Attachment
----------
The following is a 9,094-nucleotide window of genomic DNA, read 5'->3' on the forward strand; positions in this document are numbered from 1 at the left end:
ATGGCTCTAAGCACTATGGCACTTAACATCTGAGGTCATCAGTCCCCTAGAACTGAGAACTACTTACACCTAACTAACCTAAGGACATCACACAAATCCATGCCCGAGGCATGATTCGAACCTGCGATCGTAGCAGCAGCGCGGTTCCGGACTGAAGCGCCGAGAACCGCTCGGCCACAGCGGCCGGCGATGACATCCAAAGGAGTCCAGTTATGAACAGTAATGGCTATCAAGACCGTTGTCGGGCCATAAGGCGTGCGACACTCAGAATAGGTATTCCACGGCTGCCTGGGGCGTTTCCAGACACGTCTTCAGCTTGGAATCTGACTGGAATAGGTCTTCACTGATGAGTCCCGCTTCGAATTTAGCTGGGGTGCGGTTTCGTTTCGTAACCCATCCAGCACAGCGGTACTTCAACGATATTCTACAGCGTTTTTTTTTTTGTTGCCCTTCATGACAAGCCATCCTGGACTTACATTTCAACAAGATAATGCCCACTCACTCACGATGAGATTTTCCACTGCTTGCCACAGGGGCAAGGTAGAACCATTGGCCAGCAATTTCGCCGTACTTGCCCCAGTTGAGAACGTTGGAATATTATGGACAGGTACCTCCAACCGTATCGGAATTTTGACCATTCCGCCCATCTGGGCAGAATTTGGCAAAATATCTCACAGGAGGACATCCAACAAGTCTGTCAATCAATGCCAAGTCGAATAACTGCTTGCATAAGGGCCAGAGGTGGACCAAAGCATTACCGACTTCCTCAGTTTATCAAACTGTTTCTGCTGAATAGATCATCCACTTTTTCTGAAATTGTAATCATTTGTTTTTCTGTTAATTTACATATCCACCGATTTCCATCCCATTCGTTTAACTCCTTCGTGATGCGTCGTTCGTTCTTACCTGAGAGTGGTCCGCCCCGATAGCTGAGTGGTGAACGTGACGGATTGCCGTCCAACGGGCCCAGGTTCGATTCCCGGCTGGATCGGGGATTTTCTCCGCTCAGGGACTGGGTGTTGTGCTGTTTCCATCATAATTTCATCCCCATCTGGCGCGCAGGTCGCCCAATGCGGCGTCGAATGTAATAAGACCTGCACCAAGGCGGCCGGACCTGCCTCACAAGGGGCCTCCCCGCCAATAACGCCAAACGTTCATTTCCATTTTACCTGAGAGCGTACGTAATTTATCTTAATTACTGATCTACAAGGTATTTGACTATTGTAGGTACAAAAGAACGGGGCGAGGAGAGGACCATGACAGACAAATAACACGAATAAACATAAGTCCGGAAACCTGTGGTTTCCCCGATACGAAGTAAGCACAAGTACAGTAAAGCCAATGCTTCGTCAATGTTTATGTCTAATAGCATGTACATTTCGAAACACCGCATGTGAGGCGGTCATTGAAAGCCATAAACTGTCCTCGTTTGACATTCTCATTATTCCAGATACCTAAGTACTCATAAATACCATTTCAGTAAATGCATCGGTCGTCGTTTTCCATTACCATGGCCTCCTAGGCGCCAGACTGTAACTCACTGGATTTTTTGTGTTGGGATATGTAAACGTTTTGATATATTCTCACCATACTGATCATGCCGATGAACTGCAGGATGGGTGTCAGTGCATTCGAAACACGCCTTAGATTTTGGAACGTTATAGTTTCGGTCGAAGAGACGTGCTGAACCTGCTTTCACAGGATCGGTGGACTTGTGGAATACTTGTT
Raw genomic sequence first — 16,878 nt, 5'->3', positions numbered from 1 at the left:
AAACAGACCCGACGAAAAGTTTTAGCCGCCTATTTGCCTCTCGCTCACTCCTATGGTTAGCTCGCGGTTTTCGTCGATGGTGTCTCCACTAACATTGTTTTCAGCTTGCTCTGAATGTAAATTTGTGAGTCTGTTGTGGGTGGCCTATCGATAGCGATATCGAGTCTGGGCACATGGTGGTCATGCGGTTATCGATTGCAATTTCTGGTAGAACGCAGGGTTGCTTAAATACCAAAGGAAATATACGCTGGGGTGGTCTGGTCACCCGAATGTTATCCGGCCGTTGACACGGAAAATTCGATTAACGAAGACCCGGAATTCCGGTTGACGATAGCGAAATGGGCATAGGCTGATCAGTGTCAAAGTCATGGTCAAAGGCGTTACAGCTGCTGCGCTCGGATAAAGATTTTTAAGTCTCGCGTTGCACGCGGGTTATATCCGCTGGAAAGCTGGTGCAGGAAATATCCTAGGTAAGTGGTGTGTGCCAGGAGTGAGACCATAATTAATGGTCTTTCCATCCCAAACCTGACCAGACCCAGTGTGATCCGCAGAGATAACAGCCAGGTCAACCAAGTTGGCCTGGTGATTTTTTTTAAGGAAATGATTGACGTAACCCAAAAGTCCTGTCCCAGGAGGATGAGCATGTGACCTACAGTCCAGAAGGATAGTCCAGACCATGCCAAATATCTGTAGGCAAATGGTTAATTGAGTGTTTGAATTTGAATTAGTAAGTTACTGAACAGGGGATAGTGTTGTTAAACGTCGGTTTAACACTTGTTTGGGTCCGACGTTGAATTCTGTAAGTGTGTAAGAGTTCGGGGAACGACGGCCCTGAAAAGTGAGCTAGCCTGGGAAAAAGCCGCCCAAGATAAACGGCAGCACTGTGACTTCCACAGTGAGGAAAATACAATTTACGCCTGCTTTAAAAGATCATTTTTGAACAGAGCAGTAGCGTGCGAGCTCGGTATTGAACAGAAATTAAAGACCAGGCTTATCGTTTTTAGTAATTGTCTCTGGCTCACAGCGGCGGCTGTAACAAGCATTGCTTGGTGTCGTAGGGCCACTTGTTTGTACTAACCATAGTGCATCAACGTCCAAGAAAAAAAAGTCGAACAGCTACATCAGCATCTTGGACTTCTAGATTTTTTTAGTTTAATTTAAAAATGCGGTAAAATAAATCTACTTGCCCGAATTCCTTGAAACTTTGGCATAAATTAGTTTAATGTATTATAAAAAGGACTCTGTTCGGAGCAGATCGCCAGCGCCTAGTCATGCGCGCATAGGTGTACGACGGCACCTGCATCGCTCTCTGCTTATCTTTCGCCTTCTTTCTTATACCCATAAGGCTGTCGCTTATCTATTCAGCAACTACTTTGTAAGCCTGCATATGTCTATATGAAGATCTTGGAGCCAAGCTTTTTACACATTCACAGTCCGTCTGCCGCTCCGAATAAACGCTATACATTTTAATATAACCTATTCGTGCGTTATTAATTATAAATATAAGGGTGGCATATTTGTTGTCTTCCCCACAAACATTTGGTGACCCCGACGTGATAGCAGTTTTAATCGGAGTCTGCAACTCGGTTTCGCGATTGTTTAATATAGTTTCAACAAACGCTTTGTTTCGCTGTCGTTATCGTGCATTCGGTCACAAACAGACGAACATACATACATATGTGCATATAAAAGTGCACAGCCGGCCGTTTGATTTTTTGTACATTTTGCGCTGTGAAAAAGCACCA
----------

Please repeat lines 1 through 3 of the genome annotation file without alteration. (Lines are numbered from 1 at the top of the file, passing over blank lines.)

The following is a 9,094-nucleotide window of genomic DNA, read 5'->3' on the forward strand; positions in this document are numbered from 1 at the left end:
ATGGCTCTAAGCACTATGGCACTTAACATCTGAGGTCATCAGTCCCCTAGAACTGAGAACTACTTACACCTAACTAACCTAAGGACATCACACAAATCCATGCCCGAGGCATGATTCGAACCTGCGATCGTAGCAGCAGCGCGGTTCCGGACTGAAGCGCCGAGAACCGCTCGGCCACAGCGGCCGGCGATGACATCCAAAGGAGTCCAGTTATGAACAGTAATGGCTATCAAGACCGTTGTCGGGCCATAAGGCGTGCGACACTCAGAATAGGTATTCCACGGCTGCCTGGGGCGTTTCCAGACACGTCTTCAGCTTGGAATCTGACTGGAATAGGTCTTCACTGATGAGTCCCGCTTCGAATTTAGCTGGGGTGCGGTTTCGTTTCGTAACCCATCCAGCACAGCGGTACTTCAACGATATTCTACAGCGTTTTTTTTTTTGTTGCCCTTCATGACAAGCCATCCTGGACTTACATTTCAACAAGATAATGCCCACTCACTCACGATGAGATTTTCCACTGCTTGCCACAGGGGCAAGGTAGAACCATTGGCCAGCAATTTCGCCGTACTTGCCCCAGTTGAGAACGTTGGAATATTATGGACAGGTACCTCCAACCGTATCGGAATTTTGACCATTCCGCCCATCTGGGCAGAATTTGGCAAAATATCTCACAGGAGGACATCCAACAAGTCTGTCAATCAATGCCAAGTCGAATAACTGCTTGCATAAGGGCCAGAGGTGGACCAAAGCATTACCGACTTCCTCAGTTTATCAAACTGTTTCTGCTGAATAGATCATCCACTTTTTCTGAAATTGTAATCATTTGTTTTTCTGTTAATTTACATATCCACCGATTTCCATCCCATTCGTTTAACTCCTTCGTGATGCGTCGTTCGTTCTTACCTGAGAGTGGTCCGCCCCGATAGCTGAGTGGTGAACGTGACGGATTGCCGTCCAACGGGCCCAGGTTCGATTCCCGGCTGGATCGGGGATTTTCTCCGCTCAGGGACTGGGTGTTGTGCTGTTTCCATCATAATTTCATCCCCATCTGGCGCGCAGGTCGCCCAATGCGGCGTCGAATGTAATAAGACCTGCACCAAGGCGGCCGGACCTGCCTCACAAGGGGCCTCCCCGCCAATAACGCCAAACGTTCATTTCCATTTTACCTGAGAGCGTACGTAATTTATCTTAATTACTGATCTACAAGGTATTTGACTATTGTAGGTACAAAAGAACGGGGCGAGGAGAGGACCATGACAGACAAATAACACGAATAAACATAAGTCCGGAAACCTGTGGTTTCCCCGATACGAAGTAAGCACAAGTACAGTAAAGCCAATGCTTCGTCAATGTTTATGTCTAATAGCATGTACATTTCGAAACACCGCATGTGAGGCGGTCATTGAAAGCCATAAACTGTCCTCGTTTGACATTCTCATTATTCCAGATACCTAAGTACTCATAAATACCATTTCAGTAAATGCATCGGTCGTCGTTTTCCATTACCATGGCCTCCTAGGCGCCAGACTGTAACTCACTGGATTTTTTGTGTTGGGATATGTAAACGTTTTGATATATTCTCACCATACTGATCATGCCGATGAACTGCAGGATGGGTGTCAGTGCATTCGAAACACGCCTTAGATTTTGGAACGTTATAGTTTCGGTCGAAGAGACGTGCTGAACCTGCTTTCACAGGATCGGTGGACTTGTGGAATACTTGTT
Raw genomic sequence first — 16,878 nt, 5'->3', positions numbered from 1 at the left: